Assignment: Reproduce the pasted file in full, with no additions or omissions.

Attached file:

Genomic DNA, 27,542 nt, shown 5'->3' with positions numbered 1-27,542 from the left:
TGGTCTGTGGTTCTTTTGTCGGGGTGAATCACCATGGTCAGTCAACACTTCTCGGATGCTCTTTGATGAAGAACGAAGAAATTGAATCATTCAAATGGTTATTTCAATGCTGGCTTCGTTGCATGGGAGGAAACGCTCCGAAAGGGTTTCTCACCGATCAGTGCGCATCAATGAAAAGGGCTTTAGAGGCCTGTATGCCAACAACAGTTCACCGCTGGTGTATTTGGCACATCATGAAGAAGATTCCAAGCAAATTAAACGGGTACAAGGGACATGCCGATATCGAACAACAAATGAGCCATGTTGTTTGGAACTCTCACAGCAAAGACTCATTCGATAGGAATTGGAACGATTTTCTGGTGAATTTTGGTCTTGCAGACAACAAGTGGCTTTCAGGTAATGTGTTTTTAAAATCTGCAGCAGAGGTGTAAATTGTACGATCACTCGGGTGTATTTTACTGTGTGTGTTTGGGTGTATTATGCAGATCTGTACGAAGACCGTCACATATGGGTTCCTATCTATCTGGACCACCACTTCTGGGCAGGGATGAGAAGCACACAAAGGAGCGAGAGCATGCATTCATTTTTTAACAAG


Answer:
Genomic DNA, 27,542 nt, shown 5'->3' with positions numbered 1-27,542 from the left:
TGGTCTGTGGTTCTTTTGTCGGGGTGAATCACCATGGTCAGTCAACACTTCTCGGATGCTCTTTGATGAAGAACGAAGAAATTGAATCATTCAAATGGTTATTTCAATGCTGGCTTCGTTGCATGGGAGGAAACGCTCCGAAAGGGTTTCTCACCGATCAGTGCGCATCAATGAAAAGGGCTTTAGAGGCCTGTATGCCAACAACAGTTCACCGCTGGTGTATTTGGCACATCATGAAGAAGATTCCAAGCAAATTAAACGGGTACAAGGGACATGCCGATATCGAACAACAAATGAGCCATGTTGTTTGGAACTCTCACAGCAAAGACTCATTCGATAGGAATTGGAACGATTTTCTGGTGAATTTTGGTCTTGCAGACAACAAGTGGCTTTCAGGTAATGTGTTTTTAAAATCTGCAGCAGAGGTGTAAATTGTACGATCACTCGGGTGTATTTTACTGTGTGTGTTTGGGTGTATTATGCAGATCTGTACGAAGACCGTCACATATGGGTTCCTATCTATCTGGACCACCACTTCTGGGCAGGGATGAGAAGCACACAAAGGAGCGAGAGCATGCATTCATTTTTTAACAAG